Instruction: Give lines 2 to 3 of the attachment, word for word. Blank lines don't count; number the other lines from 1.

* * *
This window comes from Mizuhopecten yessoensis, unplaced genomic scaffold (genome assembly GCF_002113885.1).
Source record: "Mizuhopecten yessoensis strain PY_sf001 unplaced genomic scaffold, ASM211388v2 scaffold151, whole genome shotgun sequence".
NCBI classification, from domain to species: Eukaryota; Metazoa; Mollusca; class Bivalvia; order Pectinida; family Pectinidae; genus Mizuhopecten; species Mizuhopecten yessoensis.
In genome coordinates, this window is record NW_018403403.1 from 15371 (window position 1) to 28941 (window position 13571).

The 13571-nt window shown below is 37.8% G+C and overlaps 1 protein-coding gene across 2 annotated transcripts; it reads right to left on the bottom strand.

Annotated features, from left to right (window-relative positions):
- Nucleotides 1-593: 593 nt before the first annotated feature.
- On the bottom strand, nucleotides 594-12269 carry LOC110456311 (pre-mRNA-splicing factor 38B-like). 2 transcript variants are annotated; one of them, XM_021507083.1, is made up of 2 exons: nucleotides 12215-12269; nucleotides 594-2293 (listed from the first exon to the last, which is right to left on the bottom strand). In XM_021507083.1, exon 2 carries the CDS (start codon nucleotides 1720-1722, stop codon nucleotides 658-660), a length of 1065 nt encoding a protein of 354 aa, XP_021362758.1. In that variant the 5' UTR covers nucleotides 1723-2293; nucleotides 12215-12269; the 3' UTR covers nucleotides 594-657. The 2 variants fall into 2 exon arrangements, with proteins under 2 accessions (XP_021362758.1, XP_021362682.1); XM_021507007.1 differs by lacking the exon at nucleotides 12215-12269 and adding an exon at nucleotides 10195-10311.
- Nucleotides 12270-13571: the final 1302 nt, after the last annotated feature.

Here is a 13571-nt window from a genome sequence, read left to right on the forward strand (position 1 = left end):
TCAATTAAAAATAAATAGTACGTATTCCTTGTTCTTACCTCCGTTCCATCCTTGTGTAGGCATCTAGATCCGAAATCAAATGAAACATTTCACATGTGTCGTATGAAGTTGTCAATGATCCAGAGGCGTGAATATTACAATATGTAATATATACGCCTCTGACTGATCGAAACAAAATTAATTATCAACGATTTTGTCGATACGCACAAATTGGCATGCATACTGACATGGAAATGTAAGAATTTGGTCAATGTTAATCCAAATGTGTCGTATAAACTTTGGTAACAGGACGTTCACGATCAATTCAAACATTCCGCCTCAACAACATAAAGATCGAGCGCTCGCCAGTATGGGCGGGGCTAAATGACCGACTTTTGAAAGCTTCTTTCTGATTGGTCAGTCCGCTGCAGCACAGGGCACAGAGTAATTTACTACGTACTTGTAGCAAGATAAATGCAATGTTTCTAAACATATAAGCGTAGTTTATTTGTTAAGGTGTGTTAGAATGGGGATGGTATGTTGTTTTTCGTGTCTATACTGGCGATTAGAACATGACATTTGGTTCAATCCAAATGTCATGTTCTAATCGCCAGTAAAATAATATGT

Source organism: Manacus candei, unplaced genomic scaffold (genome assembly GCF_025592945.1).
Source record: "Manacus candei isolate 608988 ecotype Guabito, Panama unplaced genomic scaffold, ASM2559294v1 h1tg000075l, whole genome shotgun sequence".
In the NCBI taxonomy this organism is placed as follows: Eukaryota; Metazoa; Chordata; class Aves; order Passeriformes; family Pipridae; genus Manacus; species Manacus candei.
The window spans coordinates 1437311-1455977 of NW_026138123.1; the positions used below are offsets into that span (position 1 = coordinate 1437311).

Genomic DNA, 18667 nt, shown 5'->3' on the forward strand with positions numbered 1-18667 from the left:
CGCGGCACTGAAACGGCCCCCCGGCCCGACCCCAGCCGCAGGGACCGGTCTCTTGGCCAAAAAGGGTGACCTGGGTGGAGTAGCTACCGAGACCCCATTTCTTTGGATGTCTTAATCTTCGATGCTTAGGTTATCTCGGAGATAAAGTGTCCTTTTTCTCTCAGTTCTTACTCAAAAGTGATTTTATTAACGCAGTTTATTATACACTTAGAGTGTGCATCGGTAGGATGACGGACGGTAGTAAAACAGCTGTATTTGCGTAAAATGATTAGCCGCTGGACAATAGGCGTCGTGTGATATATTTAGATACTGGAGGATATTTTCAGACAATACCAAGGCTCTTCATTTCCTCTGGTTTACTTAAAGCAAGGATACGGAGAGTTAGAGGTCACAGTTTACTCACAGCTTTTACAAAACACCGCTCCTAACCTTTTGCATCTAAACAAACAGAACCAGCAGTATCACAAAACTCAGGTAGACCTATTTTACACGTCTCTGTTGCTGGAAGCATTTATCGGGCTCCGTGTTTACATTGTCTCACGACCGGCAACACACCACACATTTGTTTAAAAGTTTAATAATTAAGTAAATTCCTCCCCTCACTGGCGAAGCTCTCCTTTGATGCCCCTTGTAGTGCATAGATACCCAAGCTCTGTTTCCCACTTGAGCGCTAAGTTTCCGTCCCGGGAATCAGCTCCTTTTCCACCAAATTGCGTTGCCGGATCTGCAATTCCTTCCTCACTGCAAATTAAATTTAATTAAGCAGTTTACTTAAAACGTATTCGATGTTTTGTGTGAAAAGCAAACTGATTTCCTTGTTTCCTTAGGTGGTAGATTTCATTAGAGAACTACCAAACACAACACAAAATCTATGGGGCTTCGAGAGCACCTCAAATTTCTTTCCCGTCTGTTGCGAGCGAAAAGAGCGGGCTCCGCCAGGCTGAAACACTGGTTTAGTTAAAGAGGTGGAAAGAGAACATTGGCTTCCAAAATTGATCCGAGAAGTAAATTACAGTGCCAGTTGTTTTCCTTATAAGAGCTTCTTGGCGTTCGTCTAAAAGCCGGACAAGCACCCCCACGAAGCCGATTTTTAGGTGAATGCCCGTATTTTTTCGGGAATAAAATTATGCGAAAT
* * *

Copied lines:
Source record: "Mizuhopecten yessoensis strain PY_sf001 unplaced genomic scaffold, ASM211388v2 scaffold151, whole genome shotgun sequence".
NCBI classification, from domain to species: Eukaryota; Metazoa; Mollusca; class Bivalvia; order Pectinida; family Pectinidae; genus Mizuhopecten; species Mizuhopecten yessoensis.